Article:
“England, 1952. Churchill is Prime Minister for the last time. Rationing is still in force. All music sounds like the BBC Radiophonic Workshop. People like living in 1952: it’s familiar and reassuring, and Britain knows its place in the world. Few have noticed it’s been 1952 for the past 65 years.
Meet Professor Quanderhorn; a brilliant maverick scientific genius who has absolutely no moral compass. Assisted by a motley crew of outcasts – a recovering amnesiac, a brilliant scientist with a half-clockwork brain, a captured Martian prisoner adapting a little too well to English life, the professor’s part-insect “son” (reputedly ‘a major breakthrough in Artificial Stupidity’), and a rather sinister janitor – he’ll save the world. Even if he destroys it in the process. With his Dangerous Giant Space Laser, High Rise Farm, Invisible Robot and Fleets of Monkey-Driven Lorries, he’s not afraid to push the boundaries of science to their very limit. And far, far beyond.”
The Arthur C Clarke Awards are always a highlight of the UK’s literary science fiction calendar, celebrating the best in SF writing. Still a while till we even see the shortlist of contenders (early May) let alone the winner of the UK’s most prestigious literary SF award (in June), but as is traditional the organisers have posted the list of eligible books put forward for consideration.
This is not a longlist as such, really it’s more a list of the books which meet the criteria to be eligible and have been put forward, with some 108 titles put forward for consideration by 46 imprints and independent authors. Normally we’d post such lists on here, but at 108 it’s a bit too long, so we’ll point you to the official site to peruse it, but the list contains some great authors, including Cory Doctorow, Mira Grant, Matt Haig, Kameron Hurley, Ann Leckie, China Miéville, Justina Robson, Adam Roberts, Charlie Stross, Tricia Sullivan and many more. If you’re looking for some good SF reading suggestions this would be a good place to look!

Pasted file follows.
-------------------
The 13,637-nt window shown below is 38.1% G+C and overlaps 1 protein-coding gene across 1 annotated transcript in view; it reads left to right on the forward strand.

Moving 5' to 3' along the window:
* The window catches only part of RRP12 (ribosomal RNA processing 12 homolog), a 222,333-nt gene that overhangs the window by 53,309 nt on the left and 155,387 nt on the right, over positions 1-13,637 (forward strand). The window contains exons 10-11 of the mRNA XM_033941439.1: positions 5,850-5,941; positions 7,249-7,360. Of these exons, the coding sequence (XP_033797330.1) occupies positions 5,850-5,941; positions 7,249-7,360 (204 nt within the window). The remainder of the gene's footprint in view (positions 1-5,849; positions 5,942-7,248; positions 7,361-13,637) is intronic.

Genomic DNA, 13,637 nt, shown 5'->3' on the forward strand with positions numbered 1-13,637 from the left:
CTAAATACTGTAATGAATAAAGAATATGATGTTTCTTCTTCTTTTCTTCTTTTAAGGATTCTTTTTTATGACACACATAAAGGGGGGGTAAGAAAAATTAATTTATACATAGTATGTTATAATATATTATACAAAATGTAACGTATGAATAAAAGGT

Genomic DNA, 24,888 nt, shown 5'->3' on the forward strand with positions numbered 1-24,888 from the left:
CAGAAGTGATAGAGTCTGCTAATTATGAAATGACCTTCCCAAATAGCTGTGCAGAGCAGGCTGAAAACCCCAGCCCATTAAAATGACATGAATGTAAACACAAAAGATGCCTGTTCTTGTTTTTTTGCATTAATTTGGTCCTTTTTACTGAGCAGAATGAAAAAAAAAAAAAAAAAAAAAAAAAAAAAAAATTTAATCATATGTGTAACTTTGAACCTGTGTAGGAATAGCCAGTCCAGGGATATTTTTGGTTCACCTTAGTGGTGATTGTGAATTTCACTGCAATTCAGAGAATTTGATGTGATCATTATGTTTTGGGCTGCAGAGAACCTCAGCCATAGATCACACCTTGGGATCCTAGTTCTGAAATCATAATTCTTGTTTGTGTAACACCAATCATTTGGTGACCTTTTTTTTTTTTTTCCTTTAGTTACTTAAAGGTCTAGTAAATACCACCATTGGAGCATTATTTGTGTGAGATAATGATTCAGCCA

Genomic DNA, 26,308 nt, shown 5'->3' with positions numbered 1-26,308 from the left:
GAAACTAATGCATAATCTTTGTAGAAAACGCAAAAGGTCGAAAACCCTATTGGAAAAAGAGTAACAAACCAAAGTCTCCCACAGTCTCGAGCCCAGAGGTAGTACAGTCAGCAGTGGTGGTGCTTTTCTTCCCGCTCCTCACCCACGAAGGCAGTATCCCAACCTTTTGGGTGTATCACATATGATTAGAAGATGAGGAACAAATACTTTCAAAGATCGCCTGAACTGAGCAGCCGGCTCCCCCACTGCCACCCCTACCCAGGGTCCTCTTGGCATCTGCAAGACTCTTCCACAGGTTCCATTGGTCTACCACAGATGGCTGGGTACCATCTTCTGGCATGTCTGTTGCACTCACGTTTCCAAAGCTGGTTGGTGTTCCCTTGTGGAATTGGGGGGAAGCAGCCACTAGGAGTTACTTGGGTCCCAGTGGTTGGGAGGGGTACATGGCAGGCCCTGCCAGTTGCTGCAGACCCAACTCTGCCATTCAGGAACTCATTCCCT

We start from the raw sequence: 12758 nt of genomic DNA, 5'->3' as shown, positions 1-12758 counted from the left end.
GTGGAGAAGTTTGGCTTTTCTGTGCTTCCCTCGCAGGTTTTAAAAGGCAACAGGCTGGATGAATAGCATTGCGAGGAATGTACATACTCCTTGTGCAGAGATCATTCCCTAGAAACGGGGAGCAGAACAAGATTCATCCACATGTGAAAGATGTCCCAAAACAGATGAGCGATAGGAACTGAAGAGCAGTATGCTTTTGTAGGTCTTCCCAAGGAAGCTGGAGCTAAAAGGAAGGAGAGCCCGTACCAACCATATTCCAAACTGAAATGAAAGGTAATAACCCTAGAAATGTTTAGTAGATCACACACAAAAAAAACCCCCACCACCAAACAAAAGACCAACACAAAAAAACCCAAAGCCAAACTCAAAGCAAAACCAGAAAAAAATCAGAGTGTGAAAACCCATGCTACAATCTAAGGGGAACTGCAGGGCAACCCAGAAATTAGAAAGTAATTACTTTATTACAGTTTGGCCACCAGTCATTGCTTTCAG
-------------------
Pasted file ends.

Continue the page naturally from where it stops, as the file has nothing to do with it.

Douglas Brown drops us a line about a Kickstarter running for the second issue of his Indy comic Stormie:
NYT appoints new comics columnists
A year after the New York Times dropped having a graphic novel section in their bestsellers list (to much criticism), the NYT has announced that literary scholar and comics specialist Hillary Chute and writer and former Penguin Press editor Ed Park will be their new regular columnists writing on comics and graphic novels, starting in April.
“Both Hillary Chute and Ed Park have the authority, critical and curatorial eye, and a true love of the material to write about everything from Black Panther to Raina Telgemeier to Chris Ware,” NYT. (link via Publisher’s Weekly)
Cartoon Round Up
I missed this take on the Russian nerve agent poisoning last week – extra marks to young Zoom Rockman for the use of “Vladbury” chocolate pun which had me giggling away:
Chris Riddell in the Guardian on Mark Zukerberg’s (sort-of) apology for Facebook helping to sell out millions of users and help corrupt the democratic process:
The always-excellent Tom Gauld in the Guardian Review on the publishing posthumous work schtick:
This is genius: French comicker Nicolas Labarre took Matt Madden’s history of American Comics in six panels and added another two (to include newspaper strips and modern work by new creators aimed at YA readers), and they mesh in perfectly with the original (via our own Wim on his Ephemerist blog):